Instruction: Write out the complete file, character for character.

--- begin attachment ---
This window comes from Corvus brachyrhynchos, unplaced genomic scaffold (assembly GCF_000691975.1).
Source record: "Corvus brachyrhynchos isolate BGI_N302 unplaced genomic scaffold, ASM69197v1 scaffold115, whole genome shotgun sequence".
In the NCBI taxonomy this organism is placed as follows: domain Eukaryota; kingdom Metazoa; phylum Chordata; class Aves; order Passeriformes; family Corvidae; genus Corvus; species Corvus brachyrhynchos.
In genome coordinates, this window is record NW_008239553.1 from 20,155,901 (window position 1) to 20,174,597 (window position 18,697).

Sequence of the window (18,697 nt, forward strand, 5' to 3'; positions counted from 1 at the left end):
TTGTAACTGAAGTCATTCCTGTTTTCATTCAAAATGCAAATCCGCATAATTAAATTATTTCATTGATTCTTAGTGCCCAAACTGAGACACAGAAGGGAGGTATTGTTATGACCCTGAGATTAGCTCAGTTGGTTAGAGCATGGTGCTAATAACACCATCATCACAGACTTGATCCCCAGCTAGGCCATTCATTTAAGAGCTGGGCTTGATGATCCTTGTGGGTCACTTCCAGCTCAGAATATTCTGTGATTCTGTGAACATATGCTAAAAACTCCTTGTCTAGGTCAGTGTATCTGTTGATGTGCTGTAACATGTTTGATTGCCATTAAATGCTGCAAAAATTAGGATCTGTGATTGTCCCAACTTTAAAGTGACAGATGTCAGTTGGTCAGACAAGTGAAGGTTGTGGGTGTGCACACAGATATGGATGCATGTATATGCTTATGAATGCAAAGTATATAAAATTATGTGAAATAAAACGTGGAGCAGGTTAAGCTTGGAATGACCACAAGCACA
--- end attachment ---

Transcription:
This window comes from Corvus brachyrhynchos, unplaced genomic scaffold (assembly GCF_000691975.1).
Source record: "Corvus brachyrhynchos isolate BGI_N302 unplaced genomic scaffold, ASM69197v1 scaffold115, whole genome shotgun sequence".
In the NCBI taxonomy this organism is placed as follows: domain Eukaryota; kingdom Metazoa; phylum Chordata; class Aves; order Passeriformes; family Corvidae; genus Corvus; species Corvus brachyrhynchos.
In genome coordinates, this window is record NW_008239553.1 from 20,155,901 (window position 1) to 20,174,597 (window position 18,697).

Sequence of the window (18,697 nt, forward strand, 5' to 3'; positions counted from 1 at the left end):
TTGTAACTGAAGTCATTCCTGTTTTCATTCAAAATGCAAATCCGCATAATTAAATTATTTCATTGATTCTTAGTGCCCAAACTGAGACACAGAAGGGAGGTATTGTTATGACCCTGAGATTAGCTCAGTTGGTTAGAGCATGGTGCTAATAACACCATCATCACAGACTTGATCCCCAGCTAGGCCATTCATTTAAGAGCTGGGCTTGATGATCCTTGTGGGTCACTTCCAGCTCAGAATATTCTGTGATTCTGTGAACATATGCTAAAAACTCCTTGTCTAGGTCAGTGTATCTGTTGATGTGCTGTAACATGTTTGATTGCCATTAAATGCTGCAAAAATTAGGATCTGTGATTGTCCCAACTTTAAAGTGACAGATGTCAGTTGGTCAGACAAGTGAAGGTTGTGGGTGTGCACACAGATATGGATGCATGTATATGCTTATGAATGCAAAGTATATAAAATTATGTGAAATAAAACGTGGAGCAGGTTAAGCTTGGAATGACCACAAGCACA